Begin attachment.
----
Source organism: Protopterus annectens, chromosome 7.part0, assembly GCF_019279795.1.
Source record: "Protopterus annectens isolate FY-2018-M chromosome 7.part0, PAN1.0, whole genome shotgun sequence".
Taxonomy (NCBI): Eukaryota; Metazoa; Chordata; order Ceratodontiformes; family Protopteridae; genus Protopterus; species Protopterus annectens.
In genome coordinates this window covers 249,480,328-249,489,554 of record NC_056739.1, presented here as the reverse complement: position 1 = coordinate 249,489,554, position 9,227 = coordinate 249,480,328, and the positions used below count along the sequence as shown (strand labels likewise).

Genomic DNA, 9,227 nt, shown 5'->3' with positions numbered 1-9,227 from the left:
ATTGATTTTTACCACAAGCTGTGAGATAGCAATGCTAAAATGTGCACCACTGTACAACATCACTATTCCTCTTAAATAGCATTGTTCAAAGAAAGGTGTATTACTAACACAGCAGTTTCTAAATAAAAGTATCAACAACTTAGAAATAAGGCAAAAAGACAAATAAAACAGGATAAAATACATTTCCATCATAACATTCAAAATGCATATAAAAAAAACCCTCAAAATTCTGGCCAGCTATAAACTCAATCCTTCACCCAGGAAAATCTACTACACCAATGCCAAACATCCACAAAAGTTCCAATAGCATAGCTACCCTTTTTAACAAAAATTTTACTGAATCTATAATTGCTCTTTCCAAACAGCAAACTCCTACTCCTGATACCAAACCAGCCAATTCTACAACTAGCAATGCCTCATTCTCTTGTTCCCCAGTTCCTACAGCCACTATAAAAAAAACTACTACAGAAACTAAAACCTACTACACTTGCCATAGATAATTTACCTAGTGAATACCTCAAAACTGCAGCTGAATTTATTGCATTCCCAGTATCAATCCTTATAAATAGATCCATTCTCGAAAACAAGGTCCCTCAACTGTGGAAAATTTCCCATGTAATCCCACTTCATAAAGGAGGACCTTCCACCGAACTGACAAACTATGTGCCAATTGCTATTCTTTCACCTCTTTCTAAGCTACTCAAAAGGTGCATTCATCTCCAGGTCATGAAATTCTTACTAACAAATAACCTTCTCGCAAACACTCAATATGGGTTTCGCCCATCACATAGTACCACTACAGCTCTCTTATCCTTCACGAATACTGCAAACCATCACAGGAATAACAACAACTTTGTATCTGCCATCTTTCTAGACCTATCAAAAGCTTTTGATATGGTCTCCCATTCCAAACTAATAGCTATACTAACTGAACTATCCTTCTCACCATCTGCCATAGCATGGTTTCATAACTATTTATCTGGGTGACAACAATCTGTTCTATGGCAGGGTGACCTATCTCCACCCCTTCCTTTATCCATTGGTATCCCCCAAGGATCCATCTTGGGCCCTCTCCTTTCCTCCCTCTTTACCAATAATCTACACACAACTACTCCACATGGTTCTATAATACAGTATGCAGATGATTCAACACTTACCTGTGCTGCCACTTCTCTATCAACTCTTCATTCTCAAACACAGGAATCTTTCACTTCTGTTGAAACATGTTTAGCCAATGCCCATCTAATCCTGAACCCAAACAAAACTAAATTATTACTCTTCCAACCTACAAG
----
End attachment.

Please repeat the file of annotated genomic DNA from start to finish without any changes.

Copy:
Source organism: Protopterus annectens, chromosome 7.part0, assembly GCF_019279795.1.
Source record: "Protopterus annectens isolate FY-2018-M chromosome 7.part0, PAN1.0, whole genome shotgun sequence".
Taxonomy (NCBI): Eukaryota; Metazoa; Chordata; order Ceratodontiformes; family Protopteridae; genus Protopterus; species Protopterus annectens.
In genome coordinates this window covers 249,480,328-249,489,554 of record NC_056739.1, presented here as the reverse complement: position 1 = coordinate 249,489,554, position 9,227 = coordinate 249,480,328, and the positions used below count along the sequence as shown (strand labels likewise).

Genomic DNA, 9,227 nt, shown 5'->3' with positions numbered 1-9,227 from the left:
ATTGATTTTTACCACAAGCTGTGAGATAGCAATGCTAAAATGTGCACCACTGTACAACATCACTATTCCTCTTAAATAGCATTGTTCAAAGAAAGGTGTATTACTAACACAGCAGTTTCTAAATAAAAGTATCAACAACTTAGAAATAAGGCAAAAAGACAAATAAAACAGGATAAAATACATTTCCATCATAACATTCAAAATGCATATAAAAAAAACCCTCAAAATTCTGGCCAGCTATAAACTCAATCCTTCACCCAGGAAAATCTACTACACCAATGCCAAACATCCACAAAAGTTCCAATAGCATAGCTACCCTTTTTAACAAAAATTTTACTGAATCTATAATTGCTCTTTCCAAACAGCAAACTCCTACTCCTGATACCAAACCAGCCAATTCTACAACTAGCAATGCCTCATTCTCTTGTTCCCCAGTTCCTACAGCCACTATAAAAAAAACTACTACAGAAACTAAAACCTACTACACTTGCCATAGATAATTTACCTAGTGAATACCTCAAAACTGCAGCTGAATTTATTGCATTCCCAGTATCAATCCTTATAAATAGATCCATTCTCGAAAACAAGGTCCCTCAACTGTGGAAAATTTCCCATGTAATCCCACTTCATAAAGGAGGACCTTCCACCGAACTGACAAACTATGTGCCAATTGCTATTCTTTCACCTCTTTCTAAGCTACTCAAAAGGTGCATTCATCTCCAGGTCATGAAATTCTTACTAACAAATAACCTTCTCGCAAACACTCAATATGGGTTTCGCCCATCACATAGTACCACTACAGCTCTCTTATCCTTCACGAATACTGCAAACCATCACAGGAATAACAACAACTTTGTATCTGCCATCTTTCTAGACCTATCAAAAGCTTTTGATATGGTCTCCCATTCCAAACTAATAGCTATACTAACTGAACTATCCTTCTCACCATCTGCCATAGCATGGTTTCATAACTATTTATCTGGGTGACAACAATCTGTTCTATGGCAGGGTGACCTATCTCCACCCCTTCCTTTATCCATTGGTATCCCCCAAGGATCCATCTTGGGCCCTCTCCTTTCCTCCCTCTTTACCAATAATCTACACACAACTACTCCACATGGTTCTATAATACAGTATGCAGATGATTCAACACTTACCTGTGCTGCCACTTCTCTATCAACTCTTCATTCTCAAACACAGGAATCTTTCACTTCTGTTGAAACATGTTTAGCCAATGCCCATCTAATCCTGAACCCAAACAAAACTAAATTATTACTCTTCCAACCTACAAG